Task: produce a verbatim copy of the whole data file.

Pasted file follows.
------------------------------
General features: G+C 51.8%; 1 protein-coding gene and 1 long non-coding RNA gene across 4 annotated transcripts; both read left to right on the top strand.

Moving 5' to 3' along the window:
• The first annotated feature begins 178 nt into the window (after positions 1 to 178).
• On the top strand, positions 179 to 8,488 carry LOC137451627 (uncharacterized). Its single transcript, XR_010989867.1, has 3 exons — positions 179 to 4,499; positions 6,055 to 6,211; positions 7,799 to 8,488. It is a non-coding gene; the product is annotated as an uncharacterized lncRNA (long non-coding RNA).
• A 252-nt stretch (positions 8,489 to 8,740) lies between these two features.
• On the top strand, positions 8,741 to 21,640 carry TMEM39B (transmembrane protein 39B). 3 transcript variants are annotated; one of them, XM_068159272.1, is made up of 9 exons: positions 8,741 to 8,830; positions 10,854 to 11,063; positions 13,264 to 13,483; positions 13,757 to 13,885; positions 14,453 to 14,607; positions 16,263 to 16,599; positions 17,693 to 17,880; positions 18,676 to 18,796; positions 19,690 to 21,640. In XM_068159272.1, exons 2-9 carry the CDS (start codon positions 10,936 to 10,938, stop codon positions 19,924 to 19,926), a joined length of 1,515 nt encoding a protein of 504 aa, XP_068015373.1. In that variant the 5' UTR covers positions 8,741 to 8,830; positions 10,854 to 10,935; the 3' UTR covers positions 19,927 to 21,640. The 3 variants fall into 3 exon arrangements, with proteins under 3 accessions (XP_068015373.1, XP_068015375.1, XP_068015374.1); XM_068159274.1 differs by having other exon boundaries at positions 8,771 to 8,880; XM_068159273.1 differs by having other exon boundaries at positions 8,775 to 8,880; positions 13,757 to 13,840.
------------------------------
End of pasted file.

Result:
General features: G+C 51.8%; 1 protein-coding gene and 1 long non-coding RNA gene across 4 annotated transcripts; both read left to right on the top strand.

Moving 5' to 3' along the window:
• The first annotated feature begins 178 nt into the window (after positions 1 to 178).
• On the top strand, positions 179 to 8,488 carry LOC137451627 (uncharacterized). Its single transcript, XR_010989867.1, has 3 exons — positions 179 to 4,499; positions 6,055 to 6,211; positions 7,799 to 8,488. It is a non-coding gene; the product is annotated as an uncharacterized lncRNA (long non-coding RNA).
• A 252-nt stretch (positions 8,489 to 8,740) lies between these two features.
• On the top strand, positions 8,741 to 21,640 carry TMEM39B (transmembrane protein 39B). 3 transcript variants are annotated; one of them, XM_068159272.1, is made up of 9 exons: positions 8,741 to 8,830; positions 10,854 to 11,063; positions 13,264 to 13,483; positions 13,757 to 13,885; positions 14,453 to 14,607; positions 16,263 to 16,599; positions 17,693 to 17,880; positions 18,676 to 18,796; positions 19,690 to 21,640. In XM_068159272.1, exons 2-9 carry the CDS (start codon positions 10,936 to 10,938, stop codon positions 19,924 to 19,926), a joined length of 1,515 nt encoding a protein of 504 aa, XP_068015373.1. In that variant the 5' UTR covers positions 8,741 to 8,830; positions 10,854 to 10,935; the 3' UTR covers positions 19,927 to 21,640. The 3 variants fall into 3 exon arrangements, with proteins under 3 accessions (XP_068015373.1, XP_068015375.1, XP_068015374.1); XM_068159274.1 differs by having other exon boundaries at positions 8,771 to 8,880; XM_068159273.1 differs by having other exon boundaries at positions 8,775 to 8,880; positions 13,757 to 13,840.